We miss those times so much that to this day, almost two decades later, we still recall the events that took place during this glorious era of pro wrestling.
Not only was the product superior on-screen, but outside of it, behind the curtains, it was absolute chaos. Something we wrestling fans absolutely adore. It’s pretty much like gossip, but for dudes.
Particularly WCW was an absolute mess during this era, the inmates were running the asylum while Bischoff looked on and watched. Along with his watching skills, Bischoff had an unlimited checkbook at his disposal. With this, came some of the very worst contracts we’d ever laid eyes on. Following the purchase of WCW, the terms and documents were made public years later and man, did they ever cause a reaction.
In celebration of those awful contracts we present to you the 15 most shocking WCW contracts that will make you sick. Please do not eat during this article.
15. Konnan: $620,000
No disrespect to Konnan who was a great mid-carder during his WCW days, but man is this contract brutal for a guy that never fought nowhere near the upper-card at any point throughout his WCW run.
We assume the merit for such a deal came from his longevity in the WCW ranks. During the 90s, it was very rare for a wrestler to stay with one organization and while Konnan did jump ship before, he stayed the majority of the time with WCW.
His contributions were pretty marginal at best. His best run featured his contributions with the nWo red and black Wolfpack faction. In terms of title runs, Konnan did enjoy a prestigious reign as the US Champion. Aside from that title reign, the other championships were relegated to the Tag Titles and Television Championship. His career wasn’t all that bad, but these terms are absolutely ridiculous no matter how you look at it.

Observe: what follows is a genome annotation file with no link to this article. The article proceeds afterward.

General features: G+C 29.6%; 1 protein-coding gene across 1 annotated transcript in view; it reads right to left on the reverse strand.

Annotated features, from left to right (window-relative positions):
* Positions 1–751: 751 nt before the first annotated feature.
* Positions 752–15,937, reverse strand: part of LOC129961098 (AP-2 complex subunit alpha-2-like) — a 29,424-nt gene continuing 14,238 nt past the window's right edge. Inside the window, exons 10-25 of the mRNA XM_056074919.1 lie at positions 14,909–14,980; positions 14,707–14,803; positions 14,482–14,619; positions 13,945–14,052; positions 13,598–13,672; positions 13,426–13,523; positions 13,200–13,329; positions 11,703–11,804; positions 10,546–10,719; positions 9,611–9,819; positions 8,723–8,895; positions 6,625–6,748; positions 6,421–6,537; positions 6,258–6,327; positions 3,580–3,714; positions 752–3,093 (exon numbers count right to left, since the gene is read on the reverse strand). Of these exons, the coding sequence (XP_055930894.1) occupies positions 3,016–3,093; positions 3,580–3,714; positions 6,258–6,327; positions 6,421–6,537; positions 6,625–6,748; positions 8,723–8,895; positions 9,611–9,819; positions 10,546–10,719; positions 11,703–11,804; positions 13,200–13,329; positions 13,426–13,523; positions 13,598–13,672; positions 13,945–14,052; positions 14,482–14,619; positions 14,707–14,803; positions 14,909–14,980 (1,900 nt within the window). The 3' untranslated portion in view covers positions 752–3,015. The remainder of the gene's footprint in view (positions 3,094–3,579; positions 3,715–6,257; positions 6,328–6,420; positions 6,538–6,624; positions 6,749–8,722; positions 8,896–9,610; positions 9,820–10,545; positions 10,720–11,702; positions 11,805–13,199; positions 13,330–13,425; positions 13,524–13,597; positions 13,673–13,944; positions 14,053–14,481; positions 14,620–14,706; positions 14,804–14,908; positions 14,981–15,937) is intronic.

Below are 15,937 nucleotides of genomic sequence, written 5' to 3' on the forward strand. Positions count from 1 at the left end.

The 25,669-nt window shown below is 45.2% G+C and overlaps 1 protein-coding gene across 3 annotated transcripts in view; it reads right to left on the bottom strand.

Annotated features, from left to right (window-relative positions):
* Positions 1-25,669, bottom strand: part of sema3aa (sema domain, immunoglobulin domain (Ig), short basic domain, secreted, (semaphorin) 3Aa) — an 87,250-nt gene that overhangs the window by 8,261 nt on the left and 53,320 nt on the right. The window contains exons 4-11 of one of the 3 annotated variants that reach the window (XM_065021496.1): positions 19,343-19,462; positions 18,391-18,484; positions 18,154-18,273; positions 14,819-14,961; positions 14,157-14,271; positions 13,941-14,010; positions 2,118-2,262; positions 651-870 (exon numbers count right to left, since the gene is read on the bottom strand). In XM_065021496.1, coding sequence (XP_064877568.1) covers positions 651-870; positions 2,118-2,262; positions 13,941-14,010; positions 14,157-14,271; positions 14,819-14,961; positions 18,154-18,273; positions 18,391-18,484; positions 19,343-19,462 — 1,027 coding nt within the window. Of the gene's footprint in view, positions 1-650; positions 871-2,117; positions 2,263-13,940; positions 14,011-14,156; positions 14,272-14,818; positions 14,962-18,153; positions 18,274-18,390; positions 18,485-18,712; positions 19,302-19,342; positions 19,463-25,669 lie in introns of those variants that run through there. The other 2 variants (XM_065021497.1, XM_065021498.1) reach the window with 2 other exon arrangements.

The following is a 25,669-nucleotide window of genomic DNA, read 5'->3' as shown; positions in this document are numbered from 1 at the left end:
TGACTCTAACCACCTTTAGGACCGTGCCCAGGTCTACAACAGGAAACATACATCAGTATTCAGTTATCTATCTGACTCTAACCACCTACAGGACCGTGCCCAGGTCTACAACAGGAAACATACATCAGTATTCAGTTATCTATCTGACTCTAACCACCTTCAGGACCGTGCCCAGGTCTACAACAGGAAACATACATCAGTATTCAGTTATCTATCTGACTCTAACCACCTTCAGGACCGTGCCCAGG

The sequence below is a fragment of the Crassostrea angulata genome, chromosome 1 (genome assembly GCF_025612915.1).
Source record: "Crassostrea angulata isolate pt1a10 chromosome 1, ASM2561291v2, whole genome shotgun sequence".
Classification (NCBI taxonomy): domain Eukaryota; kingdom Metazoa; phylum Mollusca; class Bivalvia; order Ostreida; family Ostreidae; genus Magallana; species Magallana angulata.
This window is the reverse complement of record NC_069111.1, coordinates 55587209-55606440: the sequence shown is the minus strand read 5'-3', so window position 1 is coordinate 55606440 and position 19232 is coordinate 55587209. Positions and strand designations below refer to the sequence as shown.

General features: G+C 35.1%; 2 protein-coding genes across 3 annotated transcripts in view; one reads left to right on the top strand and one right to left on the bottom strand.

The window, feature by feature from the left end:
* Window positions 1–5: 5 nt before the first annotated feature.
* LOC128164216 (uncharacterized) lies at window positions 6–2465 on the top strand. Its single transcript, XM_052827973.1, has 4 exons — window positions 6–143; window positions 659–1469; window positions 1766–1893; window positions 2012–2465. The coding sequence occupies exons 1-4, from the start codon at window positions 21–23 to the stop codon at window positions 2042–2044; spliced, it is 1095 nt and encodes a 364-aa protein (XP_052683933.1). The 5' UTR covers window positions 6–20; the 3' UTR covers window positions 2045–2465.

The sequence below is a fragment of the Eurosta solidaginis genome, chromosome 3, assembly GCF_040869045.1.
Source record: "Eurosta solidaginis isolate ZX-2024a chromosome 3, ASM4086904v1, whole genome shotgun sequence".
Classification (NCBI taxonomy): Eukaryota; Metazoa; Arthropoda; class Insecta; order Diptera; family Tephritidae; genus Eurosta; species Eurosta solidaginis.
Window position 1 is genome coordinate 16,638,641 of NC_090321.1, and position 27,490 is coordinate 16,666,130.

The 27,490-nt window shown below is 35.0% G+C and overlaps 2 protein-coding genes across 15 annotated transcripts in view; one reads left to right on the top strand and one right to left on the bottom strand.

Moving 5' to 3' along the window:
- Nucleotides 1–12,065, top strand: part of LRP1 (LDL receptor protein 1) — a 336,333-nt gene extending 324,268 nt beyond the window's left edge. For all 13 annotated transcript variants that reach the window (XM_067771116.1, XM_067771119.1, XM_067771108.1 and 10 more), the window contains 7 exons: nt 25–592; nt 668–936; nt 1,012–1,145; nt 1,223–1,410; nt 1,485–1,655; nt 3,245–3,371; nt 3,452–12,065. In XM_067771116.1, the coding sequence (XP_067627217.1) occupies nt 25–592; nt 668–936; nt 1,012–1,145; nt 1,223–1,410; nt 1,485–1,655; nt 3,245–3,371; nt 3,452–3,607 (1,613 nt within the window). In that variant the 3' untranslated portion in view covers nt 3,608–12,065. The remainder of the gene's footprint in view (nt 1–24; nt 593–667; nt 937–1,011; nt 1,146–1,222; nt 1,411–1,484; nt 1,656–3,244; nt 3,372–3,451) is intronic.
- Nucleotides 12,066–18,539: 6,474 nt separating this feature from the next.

14. Kimberly: $200,000
Everybody brace yourselves for this one. Kimberly Page, the ex-wife of Diamond Dallas Page and lead Nitro Girl Dancer, made an insane $200,000 per year at one point despite having zero type of in-ring involvement and being limited to a brief dancing segment every show.
She began as a valet for DDP and later branched out into the “Nitro Girl” persona. WCW was actually fully invested in the girls and began a storyline at one point separating the girls in two factions of heels and babyfaces. As you can imagine, that entire ordeal was rather short-lived and brushed underneath the rug shortly after.
The company would later involve her as a valet feuding with the likes of Miss Hancock (aka Stacy Keibler) and the late Miss Elizabeth. The company even paired her with Mike Awesome just before she left the company and divorced WCW star DDP a year later.
13. nWo Sting: $150,000
Only in WCW would a knock-off wrestler be given such a contract. Not even prominent mid-carders in the WWE like Xavier Woods, make that kind of money nowadays just to give you an idea of how ridiculous this contract term really is. To make matters worse, the WCW books have this deal down for two years at this amount of money. Good heavens.